I re-read the invitation flyer and at that moment it dawns on us. This wasn’t meant to be a sermon. It really wasn’t. The “Vicar and Vicarette”-duo didn’t want to talk about Christianity, at all! When they said “come in and relax” they meant… just that! Come in and be entertained by us! Come in and get something for the money you pay at Christmas and Easter! Come in and be assured that we will not make you uncomfortable with obnoxious Christianity! Come in and we will amuse and delight you! Come in and see that we are not entirely useless!
This episode seems to confirm what appears clear from many other signs: Anglicanism is nothing much to do with Christianity anymore. It has transformed itself into a strange body seeking (financial) support from a largely agnostic audience and careful not to upset them by actively promoting Christian values. Social work and entertainment is now all they want to offer.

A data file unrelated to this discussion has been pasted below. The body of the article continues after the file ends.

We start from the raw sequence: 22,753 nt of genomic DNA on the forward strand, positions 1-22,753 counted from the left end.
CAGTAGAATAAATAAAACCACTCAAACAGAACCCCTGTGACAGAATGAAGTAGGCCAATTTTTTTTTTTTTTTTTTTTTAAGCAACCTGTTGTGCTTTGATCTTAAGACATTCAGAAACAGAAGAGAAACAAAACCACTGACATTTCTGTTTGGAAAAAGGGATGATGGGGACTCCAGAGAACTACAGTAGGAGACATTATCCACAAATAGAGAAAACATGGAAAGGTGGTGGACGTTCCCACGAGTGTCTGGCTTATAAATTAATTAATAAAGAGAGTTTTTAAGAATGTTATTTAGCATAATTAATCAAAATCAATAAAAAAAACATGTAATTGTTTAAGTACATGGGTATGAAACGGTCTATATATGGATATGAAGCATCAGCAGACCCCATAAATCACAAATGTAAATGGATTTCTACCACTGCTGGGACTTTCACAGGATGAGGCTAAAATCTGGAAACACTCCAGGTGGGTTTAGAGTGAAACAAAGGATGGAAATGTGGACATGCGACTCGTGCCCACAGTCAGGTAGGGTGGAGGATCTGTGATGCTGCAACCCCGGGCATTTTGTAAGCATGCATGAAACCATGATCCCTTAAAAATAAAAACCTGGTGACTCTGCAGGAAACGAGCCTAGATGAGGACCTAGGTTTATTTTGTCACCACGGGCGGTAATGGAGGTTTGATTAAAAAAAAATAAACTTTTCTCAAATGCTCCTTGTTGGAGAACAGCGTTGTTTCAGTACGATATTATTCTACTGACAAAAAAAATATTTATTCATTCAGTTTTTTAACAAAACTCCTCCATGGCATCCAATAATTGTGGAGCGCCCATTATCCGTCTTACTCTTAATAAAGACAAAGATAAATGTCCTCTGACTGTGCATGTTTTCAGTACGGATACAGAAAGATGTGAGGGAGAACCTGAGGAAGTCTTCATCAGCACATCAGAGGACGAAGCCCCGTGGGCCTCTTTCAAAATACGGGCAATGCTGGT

I have reported some time ago about Dr. Ken Howell. Dr.Howell’s Catholic courses at the University of Illinois were terminated after the complaint of a student and the “concerns” of the – unbelievably, truly existing – “Office of Gay, Lesbian, Bisexual and Transgendered concerns” about, well, what Catholicism teaches.
Fortunately, the reaction of many Catholics (a facebook support group with 1600 members, the University obviously bombarded with protest emails) are producing some effects. The American Papist blog reports that the University of Illinois now at least pretends to be interested in protecting Catholic freedom of expression from the fanaticism of deviant groups.
In another positive turn, we are informed that the relevant Diocese of Peoria has taken action with the University, though this had not been made immediately public and had therefore given cause to concern and criticism.